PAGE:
In Australia, the universe of companies is too small and too concentrated and there is a lack of variability over time. A concentrated market limits stock diversification and means investors potentially overlook the stronger opportunities among smaller companies.

Equal weighting offers investors a strategy that has historically outperformed market-capitalisation indexes over the long-term. The choice to equally weight also helps risk management and better diversify, avoiding overexposure to any single name.

 

Cameron McCormack is a Portfolio Manager at VanEck Investments Limited, a sponsor of Firstlinks. This is general information only and does not take into account any person’s financial objectives, situation or needs. Any views expressed are opinions of the author at the time of writing and is not a recommendation to act.

For more articles and papers from VanEck, click here.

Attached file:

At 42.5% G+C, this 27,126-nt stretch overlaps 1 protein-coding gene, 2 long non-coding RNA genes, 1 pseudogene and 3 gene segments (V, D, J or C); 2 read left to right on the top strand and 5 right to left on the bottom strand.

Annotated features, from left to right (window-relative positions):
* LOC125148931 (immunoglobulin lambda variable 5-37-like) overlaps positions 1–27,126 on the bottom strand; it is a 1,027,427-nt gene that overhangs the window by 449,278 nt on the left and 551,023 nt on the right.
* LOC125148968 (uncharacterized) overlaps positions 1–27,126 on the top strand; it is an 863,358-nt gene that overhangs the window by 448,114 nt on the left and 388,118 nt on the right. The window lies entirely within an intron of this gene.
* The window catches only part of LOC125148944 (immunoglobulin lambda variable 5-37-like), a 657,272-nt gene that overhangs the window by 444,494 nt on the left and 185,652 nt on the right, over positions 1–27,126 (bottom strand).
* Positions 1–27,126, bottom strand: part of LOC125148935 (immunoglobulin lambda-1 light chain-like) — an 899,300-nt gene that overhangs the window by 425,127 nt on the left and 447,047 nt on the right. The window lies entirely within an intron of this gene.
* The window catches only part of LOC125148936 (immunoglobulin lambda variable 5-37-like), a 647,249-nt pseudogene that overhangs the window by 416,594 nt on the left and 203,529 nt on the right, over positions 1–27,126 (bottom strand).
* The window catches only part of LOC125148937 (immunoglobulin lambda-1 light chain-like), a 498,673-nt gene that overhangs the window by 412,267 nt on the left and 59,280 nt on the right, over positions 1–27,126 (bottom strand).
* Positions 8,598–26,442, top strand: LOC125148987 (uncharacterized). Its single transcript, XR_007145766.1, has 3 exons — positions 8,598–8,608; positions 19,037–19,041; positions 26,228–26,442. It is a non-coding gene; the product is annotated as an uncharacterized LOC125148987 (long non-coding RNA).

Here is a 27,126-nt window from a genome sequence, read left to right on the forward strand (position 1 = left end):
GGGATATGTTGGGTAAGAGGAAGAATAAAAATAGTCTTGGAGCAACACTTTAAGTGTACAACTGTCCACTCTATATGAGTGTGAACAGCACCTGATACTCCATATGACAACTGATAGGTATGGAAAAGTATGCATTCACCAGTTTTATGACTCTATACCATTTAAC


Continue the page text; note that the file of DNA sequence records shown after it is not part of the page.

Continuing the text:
[1] Why Does and Equal-Weighted Portfolio Outperform Value- and Price Weighted Portfolios?, Plyakha, Raman Uppal and Grigory Vilkov January 31 2012

[2] Lajbcygier, Paul & Jeremy Sojka, 2015, “The viability of alternative indexation when including all costs” CSIRO Monash Superannuation Research Cluster, Working paper series

 

RELATED ARTICLES

Are markets broken?

Three ways index investing masks extra risk

Why market forecasts matter to long-term investors

banner

Most viewed in recent weeks

Meg on SMSFs: Clearing up confusion on the $3 million super tax